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After captivity, Israeli-Irish girl won’t say ‘Gaza’ or ‘blood’

MORE than two months after she was freed from Gaza, Emily Hand no longer speaks in terrified whispers. But the Israeli-Irish girl who was among the youngest Hamas hostages still refuses to name her captors or the Palestinian enclave where she was held.

At the temporary home she shares with her father Tom, a whiteboard lays out their lexicon for the ordeal: Foods she does not like stand in for memories the nine-year-old does not want.

The Gaza Strip is “the box”. Terrorists are “olives”. An abducted person is “cheese”, a murdered person is “cottage cheese”. Blood is “watermelon”.

“Sometimes it doesn’t feel good for me to say such words,” she quietly explained in an interview with Israel’s Kan TV.


Tom said Emily sleeps in his room, as a precaution against nightmares she has suffered in which she dreams of escaping from the Gaza flat where she was kept for seven weeks and trying to run across the battle-scarred fields back to her border village.

That community, Kibbutz Beeri, lost a tenth of its residents to the October 7 killing and kidnapping spree by Hamas-led Palestinian gunmen which triggered an almost four-month-old war.

Separated from Tom, Emily had no way of knowing her father had survived unscathed. Seeing corpses in the kibbutz as she was carted into Gaza, she wondered if he was among them or had also been taken captive and was being held elsewhere, incommunicado.

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When they were reunited during a late-November truce, Tom told Kan that his feelings of self-doubt and guilt were “quashed” in an instant as Emily stared at him with relief and said: “I thought you were dead. I thought you were kidnapped.”

At first, she was almost inaudible, Tom said, due to having been threatened by a knife-wielding male captor to stay silent.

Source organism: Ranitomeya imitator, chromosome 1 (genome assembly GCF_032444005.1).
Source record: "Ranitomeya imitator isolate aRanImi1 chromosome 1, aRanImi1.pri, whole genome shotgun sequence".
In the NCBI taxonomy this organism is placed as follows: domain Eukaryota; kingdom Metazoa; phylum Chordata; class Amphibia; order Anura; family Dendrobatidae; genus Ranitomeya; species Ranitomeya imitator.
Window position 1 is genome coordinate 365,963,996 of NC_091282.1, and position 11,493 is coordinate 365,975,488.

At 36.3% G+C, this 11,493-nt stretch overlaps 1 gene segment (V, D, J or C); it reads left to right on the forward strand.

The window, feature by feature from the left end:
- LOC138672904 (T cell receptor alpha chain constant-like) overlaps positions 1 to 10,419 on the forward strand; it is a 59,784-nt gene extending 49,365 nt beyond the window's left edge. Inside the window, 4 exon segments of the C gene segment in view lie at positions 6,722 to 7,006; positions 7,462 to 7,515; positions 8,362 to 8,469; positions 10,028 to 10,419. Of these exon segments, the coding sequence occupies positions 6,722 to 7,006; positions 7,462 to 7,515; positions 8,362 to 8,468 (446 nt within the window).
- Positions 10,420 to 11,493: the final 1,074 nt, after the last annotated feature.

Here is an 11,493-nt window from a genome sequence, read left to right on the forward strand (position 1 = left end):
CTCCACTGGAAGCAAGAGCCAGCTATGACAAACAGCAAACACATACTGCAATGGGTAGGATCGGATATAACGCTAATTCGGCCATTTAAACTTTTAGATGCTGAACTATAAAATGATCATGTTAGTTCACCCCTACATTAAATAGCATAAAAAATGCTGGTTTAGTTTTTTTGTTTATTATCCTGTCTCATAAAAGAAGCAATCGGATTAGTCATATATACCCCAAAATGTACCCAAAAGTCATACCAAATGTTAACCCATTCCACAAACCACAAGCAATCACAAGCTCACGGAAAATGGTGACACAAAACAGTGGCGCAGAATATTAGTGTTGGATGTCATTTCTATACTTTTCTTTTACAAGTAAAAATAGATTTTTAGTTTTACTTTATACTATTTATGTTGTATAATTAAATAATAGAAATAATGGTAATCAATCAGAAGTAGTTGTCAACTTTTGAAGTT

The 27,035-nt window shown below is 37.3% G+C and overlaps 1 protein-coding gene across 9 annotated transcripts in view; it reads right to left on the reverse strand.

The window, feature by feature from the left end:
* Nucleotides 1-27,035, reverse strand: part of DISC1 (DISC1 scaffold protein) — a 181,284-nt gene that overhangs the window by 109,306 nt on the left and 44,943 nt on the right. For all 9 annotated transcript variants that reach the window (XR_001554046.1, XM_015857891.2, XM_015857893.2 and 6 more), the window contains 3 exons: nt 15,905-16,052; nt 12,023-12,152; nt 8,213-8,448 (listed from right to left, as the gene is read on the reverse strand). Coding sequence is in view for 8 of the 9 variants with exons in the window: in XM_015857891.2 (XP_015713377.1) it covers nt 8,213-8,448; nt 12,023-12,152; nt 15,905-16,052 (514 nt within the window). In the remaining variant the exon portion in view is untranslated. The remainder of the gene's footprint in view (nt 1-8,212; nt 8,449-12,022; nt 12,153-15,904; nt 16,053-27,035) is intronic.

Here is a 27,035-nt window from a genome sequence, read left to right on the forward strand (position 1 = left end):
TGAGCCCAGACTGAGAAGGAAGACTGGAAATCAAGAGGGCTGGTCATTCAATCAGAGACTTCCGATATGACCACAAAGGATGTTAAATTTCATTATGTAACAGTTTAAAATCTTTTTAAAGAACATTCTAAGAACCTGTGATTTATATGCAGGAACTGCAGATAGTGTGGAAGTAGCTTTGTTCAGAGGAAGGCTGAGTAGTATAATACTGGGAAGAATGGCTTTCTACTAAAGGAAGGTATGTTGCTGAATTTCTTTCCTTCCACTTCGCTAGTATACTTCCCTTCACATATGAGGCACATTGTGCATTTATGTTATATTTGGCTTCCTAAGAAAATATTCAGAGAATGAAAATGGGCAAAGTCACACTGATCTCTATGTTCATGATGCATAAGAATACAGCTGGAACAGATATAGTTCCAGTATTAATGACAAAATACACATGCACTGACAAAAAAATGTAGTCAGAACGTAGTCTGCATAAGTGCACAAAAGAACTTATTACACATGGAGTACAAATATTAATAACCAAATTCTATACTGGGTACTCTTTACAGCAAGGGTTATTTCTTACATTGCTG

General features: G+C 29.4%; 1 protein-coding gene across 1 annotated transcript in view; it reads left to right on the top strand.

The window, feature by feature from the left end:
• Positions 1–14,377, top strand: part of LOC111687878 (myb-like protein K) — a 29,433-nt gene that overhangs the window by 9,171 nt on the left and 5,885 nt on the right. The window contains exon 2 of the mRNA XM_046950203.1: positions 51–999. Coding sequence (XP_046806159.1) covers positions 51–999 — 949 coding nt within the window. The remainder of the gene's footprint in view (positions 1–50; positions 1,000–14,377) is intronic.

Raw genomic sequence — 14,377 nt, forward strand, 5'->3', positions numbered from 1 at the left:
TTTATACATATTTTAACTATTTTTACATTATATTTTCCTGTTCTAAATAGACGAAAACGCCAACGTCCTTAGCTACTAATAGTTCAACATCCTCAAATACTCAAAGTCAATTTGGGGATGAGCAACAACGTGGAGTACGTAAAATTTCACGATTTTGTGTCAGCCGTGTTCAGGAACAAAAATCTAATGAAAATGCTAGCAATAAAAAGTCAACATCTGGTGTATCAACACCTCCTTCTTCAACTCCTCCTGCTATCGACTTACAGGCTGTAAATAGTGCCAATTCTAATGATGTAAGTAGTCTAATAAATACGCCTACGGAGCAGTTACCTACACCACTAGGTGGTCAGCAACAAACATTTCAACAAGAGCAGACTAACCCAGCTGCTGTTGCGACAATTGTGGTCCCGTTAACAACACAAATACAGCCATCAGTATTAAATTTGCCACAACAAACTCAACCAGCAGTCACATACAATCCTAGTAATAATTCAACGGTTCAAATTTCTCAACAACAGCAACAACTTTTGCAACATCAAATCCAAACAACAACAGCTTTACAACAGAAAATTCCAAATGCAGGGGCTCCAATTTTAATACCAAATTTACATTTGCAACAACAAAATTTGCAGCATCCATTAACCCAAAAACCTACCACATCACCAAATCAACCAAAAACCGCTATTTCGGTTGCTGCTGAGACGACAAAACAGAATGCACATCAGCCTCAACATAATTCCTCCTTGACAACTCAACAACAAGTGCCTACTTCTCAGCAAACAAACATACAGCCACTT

Though Emily’s voice is now more normal, she follows Tom around the house and requires that he stand guard outside the bathroom when she showers, he said. During the Kan interview, she bounded about indoors on rollerskates and played with a dog.

“Emily has healed extremely fast … the resilience of children,” Tom said. “She was immediately a bit more mature, for sure. And I’ve heard that from a lot of other parents.”

In the initial Oct 7 shock, Tom received a false report that Emily had been killed, her body’s whereabouts unknown – only to have his grief overturned at official news that she was a hostage. His ex-wife Narkis, who had helped raise Emily after the girl’s mother died of illness, was found shot dead by Hamas.

“For the rest of us, it (emotional recovery) is much slower,” Tom said. “I’m okay because I’ve got a purpose.”

Israel says 132 of the October 7 hostages remain in Gaza, their fate in the balance as Qatari and Egyptian mediators try to secure another release deal. Among the conditions previously set by Hamas for freeing all of them is an end of the Gaza war, rather than another truce, and that Israel release all of the thousands of Palestinians held in its jails on security grounds.

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Israeli officials believe around 30 of the hostages have died in captivity. Weeping as he spoke to Kan, Tom urged other relatives tormented by worry to “stay strong, stay positive”.


“I know it’s very, very hard, but this is proof that it’s possible. It can come back,” he said. “I had given up all hope, really, and it can happen.”